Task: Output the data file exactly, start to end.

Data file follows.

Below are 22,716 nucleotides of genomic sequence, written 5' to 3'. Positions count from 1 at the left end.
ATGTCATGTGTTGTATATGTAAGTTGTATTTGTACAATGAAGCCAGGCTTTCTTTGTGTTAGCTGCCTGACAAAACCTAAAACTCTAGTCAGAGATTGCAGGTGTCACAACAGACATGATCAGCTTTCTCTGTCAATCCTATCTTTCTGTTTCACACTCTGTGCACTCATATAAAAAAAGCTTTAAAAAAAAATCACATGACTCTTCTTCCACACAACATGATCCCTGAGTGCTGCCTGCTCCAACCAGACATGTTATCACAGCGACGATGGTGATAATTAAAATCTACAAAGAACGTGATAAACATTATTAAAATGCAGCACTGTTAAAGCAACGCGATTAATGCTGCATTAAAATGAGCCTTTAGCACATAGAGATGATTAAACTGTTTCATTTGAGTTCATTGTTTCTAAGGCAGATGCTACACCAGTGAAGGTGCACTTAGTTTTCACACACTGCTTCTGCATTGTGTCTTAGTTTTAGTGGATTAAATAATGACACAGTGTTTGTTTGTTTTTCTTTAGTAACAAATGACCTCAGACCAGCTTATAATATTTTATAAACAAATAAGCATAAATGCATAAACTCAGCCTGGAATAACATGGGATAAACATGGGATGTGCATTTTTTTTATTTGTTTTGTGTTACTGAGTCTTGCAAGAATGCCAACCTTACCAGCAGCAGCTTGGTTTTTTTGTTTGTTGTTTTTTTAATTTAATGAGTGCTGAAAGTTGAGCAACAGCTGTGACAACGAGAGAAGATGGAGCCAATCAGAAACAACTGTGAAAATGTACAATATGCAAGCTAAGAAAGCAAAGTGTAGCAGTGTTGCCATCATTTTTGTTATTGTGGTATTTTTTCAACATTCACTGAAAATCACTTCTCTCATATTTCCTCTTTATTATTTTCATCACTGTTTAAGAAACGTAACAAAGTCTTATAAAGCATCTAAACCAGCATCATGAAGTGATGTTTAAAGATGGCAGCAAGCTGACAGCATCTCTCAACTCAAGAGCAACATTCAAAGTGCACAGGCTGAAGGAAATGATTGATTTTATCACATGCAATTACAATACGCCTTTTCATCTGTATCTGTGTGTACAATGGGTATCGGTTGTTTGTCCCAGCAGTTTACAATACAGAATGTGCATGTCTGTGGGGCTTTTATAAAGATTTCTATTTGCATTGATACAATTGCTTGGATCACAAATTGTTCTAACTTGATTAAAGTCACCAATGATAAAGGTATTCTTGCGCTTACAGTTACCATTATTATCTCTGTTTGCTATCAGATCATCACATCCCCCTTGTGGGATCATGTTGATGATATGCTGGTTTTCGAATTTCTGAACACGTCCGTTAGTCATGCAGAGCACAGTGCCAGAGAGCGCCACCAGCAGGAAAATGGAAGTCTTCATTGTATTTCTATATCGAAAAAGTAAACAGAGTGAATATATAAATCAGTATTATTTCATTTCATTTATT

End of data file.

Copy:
Below are 22,716 nucleotides of genomic sequence, written 5' to 3'. Positions count from 1 at the left end.
ATGTCATGTGTTGTATATGTAAGTTGTATTTGTACAATGAAGCCAGGCTTTCTTTGTGTTAGCTGCCTGACAAAACCTAAAACTCTAGTCAGAGATTGCAGGTGTCACAACAGACATGATCAGCTTTCTCTGTCAATCCTATCTTTCTGTTTCACACTCTGTGCACTCATATAAAAAAAGCTTTAAAAAAAAATCACATGACTCTTCTTCCACACAACATGATCCCTGAGTGCTGCCTGCTCCAACCAGACATGTTATCACAGCGACGATGGTGATAATTAAAATCTACAAAGAACGTGATAAACATTATTAAAATGCAGCACTGTTAAAGCAACGCGATTAATGCTGCATTAAAATGAGCCTTTAGCACATAGAGATGATTAAACTGTTTCATTTGAGTTCATTGTTTCTAAGGCAGATGCTACACCAGTGAAGGTGCACTTAGTTTTCACACACTGCTTCTGCATTGTGTCTTAGTTTTAGTGGATTAAATAATGACACAGTGTTTGTTTGTTTTTCTTTAGTAACAAATGACCTCAGACCAGCTTATAATATTTTATAAACAAATAAGCATAAATGCATAAACTCAGCCTGGAATAACATGGGATAAACATGGGATGTGCATTTTTTTTATTTGTTTTGTGTTACTGAGTCTTGCAAGAATGCCAACCTTACCAGCAGCAGCTTGGTTTTTTTGTTTGTTGTTTTTTTAATTTAATGAGTGCTGAAAGTTGAGCAACAGCTGTGACAACGAGAGAAGATGGAGCCAATCAGAAACAACTGTGAAAATGTACAATATGCAAGCTAAGAAAGCAAAGTGTAGCAGTGTTGCCATCATTTTTGTTATTGTGGTATTTTTTCAACATTCACTGAAAATCACTTCTCTCATATTTCCTCTTTATTATTTTCATCACTGTTTAAGAAACGTAACAAAGTCTTATAAAGCATCTAAACCAGCATCATGAAGTGATGTTTAAAGATGGCAGCAAGCTGACAGCATCTCTCAACTCAAGAGCAACATTCAAAGTGCACAGGCTGAAGGAAATGATTGATTTTATCACATGCAATTACAATACGCCTTTTCATCTGTATCTGTGTGTACAATGGGTATCGGTTGTTTGTCCCAGCAGTTTACAATACAGAATGTGCATGTCTGTGGGGCTTTTATAAAGATTTCTATTTGCATTGATACAATTGCTTGGATCACAAATTGTTCTAACTTGATTAAAGTCACCAATGATAAAGGTATTCTTGCGCTTACAGTTACCATTATTATCTCTGTTTGCTATCAGATCATCACATCCCCCTTGTGGGATCATGTTGATGATATGCTGGTTTTCGAATTTCTGAACACGTCCGTTAGTCATGCAGAGCACAGTGCCAGAGAGCGCCACCAGCAGGAAAATGGAAGTCTTCATTGTATTTCTATATCGAAAAAGTAAACAGAGTGAATATATAAATCAGTATTATTTCATTTCATTTATT